Levein was not including himself in the above assessment about the quality of managers in the Scottish top flight but he is a godfather compared to some of the other, younger guns trying to knock him and his high-flying side off their perch. He is a wise, old owl, experienced enough to know strength in depth is key to maintaining a title challenge.

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The days of winning championships with squads consisting of a core of 15 or 16 players are over. It’s one reason why Levein went on such an extensive recruitment spree in the summer. Some questioned the high turnover as well as the size of squad it left him with. However, Levein has been proved right with Hearts able to overcome the loss of such influential members of the side as skipper Christophe Berra and John Souttar, who have both suffered long-term injuries in the opening months of the campaign.

“There’s the quality of your players and your strength in depth,” said Levein, when considering the main factors involved in a team becoming champions. “It will be about the team that has the best players and if they lose players they can bring in players who are equal in quality or there’s not a big drop.

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“That’s been Celtic in the last few seasons because they have the best players and then good players to come in as back up. They still have that. But we are in a better place than we have been in for a while.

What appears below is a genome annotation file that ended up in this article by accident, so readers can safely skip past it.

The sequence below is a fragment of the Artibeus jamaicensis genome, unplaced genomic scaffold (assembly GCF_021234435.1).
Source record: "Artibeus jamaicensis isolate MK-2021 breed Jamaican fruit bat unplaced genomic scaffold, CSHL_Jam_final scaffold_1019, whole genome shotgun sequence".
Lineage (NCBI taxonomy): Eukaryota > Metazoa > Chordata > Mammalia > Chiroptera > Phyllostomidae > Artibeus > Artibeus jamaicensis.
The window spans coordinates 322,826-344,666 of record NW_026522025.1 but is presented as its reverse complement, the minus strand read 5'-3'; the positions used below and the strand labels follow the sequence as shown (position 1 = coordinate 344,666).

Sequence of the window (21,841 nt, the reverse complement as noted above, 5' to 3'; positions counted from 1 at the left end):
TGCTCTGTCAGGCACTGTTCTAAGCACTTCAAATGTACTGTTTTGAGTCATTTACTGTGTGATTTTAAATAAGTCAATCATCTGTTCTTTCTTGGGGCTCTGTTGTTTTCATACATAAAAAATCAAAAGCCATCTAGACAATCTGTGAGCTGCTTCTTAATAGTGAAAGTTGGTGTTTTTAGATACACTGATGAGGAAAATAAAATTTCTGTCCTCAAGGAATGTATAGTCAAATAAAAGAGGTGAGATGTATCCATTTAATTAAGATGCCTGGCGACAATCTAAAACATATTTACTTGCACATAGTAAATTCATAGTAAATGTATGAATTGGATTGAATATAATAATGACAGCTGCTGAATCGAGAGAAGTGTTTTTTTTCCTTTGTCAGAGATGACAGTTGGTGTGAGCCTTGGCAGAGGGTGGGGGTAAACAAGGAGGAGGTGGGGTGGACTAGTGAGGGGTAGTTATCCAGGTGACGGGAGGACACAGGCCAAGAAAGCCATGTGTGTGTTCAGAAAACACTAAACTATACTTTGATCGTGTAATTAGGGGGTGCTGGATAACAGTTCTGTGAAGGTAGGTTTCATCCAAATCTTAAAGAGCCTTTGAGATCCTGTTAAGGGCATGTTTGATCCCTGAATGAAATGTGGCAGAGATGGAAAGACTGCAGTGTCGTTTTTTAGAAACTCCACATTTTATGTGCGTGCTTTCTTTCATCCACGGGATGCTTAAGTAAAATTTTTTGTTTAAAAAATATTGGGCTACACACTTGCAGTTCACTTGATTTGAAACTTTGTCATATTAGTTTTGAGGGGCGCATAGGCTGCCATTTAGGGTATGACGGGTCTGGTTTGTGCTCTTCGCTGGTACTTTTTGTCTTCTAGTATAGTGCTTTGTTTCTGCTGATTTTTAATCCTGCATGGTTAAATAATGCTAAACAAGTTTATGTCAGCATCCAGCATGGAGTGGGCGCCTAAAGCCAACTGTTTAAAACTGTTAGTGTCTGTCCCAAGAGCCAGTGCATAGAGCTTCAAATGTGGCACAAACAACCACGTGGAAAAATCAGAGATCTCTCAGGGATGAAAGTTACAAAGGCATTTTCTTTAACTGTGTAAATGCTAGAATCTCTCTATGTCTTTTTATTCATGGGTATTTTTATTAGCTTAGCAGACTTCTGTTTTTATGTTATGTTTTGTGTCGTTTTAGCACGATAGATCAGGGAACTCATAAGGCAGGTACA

“We are a better team this year,” he added. “We were lacking in certain areas last season. We did not have that strength in depth, that competition that keeps people on their toes.

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“This year we have that and even though we have lost some important players we have still got competition for places. Young Harry [Cochrane] and Anthony [McDonald] played a lot of games last season and 
they’ve hardly been involved this year. They’ve been on the bench.

“We’ve had [Oliver] Bozanic patiently waiting to get 
into the team and he got in on Saturday. We are a better team because we have better players and we have more competition for places.”

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Levein is wary of the vastly different circumstances in which his side will operate this evening. Following high-octane clashes with Rangers and Aberdeen, they must raise their game against a struggling side at a stadium likely to be less than half full.

“What’s really important for us is that we maintain the same level of focus, energy and all these things that are important and have helped us since the start of the season,” said Levein.

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“And the fact it’s Jim McIntyre’s first home game after coming in and losing his first match away from home are added difficulties. We have to be wary, even being just five per cent less focused will be an issue for us.

“My message would definitely be we need to treat this exactly the same as the Aberdeen game. We just want to keep the momentum going.”